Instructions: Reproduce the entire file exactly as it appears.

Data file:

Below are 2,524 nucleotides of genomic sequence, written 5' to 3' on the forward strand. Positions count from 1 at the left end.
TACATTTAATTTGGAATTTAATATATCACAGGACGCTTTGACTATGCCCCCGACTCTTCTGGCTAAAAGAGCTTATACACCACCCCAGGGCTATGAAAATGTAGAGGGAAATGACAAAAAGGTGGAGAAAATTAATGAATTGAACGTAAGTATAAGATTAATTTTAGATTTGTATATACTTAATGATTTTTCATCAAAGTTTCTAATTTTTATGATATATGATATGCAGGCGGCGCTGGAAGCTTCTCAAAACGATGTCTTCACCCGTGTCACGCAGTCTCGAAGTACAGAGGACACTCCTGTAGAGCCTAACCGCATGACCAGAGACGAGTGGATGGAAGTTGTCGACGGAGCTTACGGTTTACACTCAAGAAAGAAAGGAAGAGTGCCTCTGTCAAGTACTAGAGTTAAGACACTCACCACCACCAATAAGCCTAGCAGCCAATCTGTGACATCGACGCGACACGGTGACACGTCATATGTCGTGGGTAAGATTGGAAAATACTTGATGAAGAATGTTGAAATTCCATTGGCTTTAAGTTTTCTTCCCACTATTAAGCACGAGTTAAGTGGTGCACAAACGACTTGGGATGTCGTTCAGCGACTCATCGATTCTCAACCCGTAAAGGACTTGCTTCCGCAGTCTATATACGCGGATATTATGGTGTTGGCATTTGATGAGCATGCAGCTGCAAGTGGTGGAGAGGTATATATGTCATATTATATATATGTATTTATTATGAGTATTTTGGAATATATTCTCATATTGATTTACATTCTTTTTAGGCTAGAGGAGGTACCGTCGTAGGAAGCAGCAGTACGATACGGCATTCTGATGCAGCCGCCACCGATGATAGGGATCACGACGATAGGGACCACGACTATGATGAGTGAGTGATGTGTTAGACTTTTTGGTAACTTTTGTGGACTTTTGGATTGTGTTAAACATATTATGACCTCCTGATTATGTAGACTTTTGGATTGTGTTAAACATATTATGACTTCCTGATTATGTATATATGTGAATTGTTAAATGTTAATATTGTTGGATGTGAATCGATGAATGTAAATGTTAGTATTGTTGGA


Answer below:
Below are 2,524 nucleotides of genomic sequence, written 5' to 3' on the forward strand. Positions count from 1 at the left end.
TACATTTAATTTGGAATTTAATATATCACAGGACGCTTTGACTATGCCCCCGACTCTTCTGGCTAAAAGAGCTTATACACCACCCCAGGGCTATGAAAATGTAGAGGGAAATGACAAAAAGGTGGAGAAAATTAATGAATTGAACGTAAGTATAAGATTAATTTTAGATTTGTATATACTTAATGATTTTTCATCAAAGTTTCTAATTTTTATGATATATGATATGCAGGCGGCGCTGGAAGCTTCTCAAAACGATGTCTTCACCCGTGTCACGCAGTCTCGAAGTACAGAGGACACTCCTGTAGAGCCTAACCGCATGACCAGAGACGAGTGGATGGAAGTTGTCGACGGAGCTTACGGTTTACACTCAAGAAAGAAAGGAAGAGTGCCTCTGTCAAGTACTAGAGTTAAGACACTCACCACCACCAATAAGCCTAGCAGCCAATCTGTGACATCGACGCGACACGGTGACACGTCATATGTCGTGGGTAAGATTGGAAAATACTTGATGAAGAATGTTGAAATTCCATTGGCTTTAAGTTTTCTTCCCACTATTAAGCACGAGTTAAGTGGTGCACAAACGACTTGGGATGTCGTTCAGCGACTCATCGATTCTCAACCCGTAAAGGACTTGCTTCCGCAGTCTATATACGCGGATATTATGGTGTTGGCATTTGATGAGCATGCAGCTGCAAGTGGTGGAGAGGTATATATGTCATATTATATATATGTATTTATTATGAGTATTTTGGAATATATTCTCATATTGATTTACATTCTTTTTAGGCTAGAGGAGGTACCGTCGTAGGAAGCAGCAGTACGATACGGCATTCTGATGCAGCCGCCACCGATGATAGGGATCACGACGATAGGGACCACGACTATGATGAGTGAGTGATGTGTTAGACTTTTTGGTAACTTTTGTGGACTTTTGGATTGTGTTAAACATATTATGACCTCCTGATTATGTAGACTTTTGGATTGTGTTAAACATATTATGACTTCCTGATTATGTATATATGTGAATTGTTAAATGTTAATATTGTTGGATGTGAATCGATGAATGTAAATGTTAGTATTGTTGGA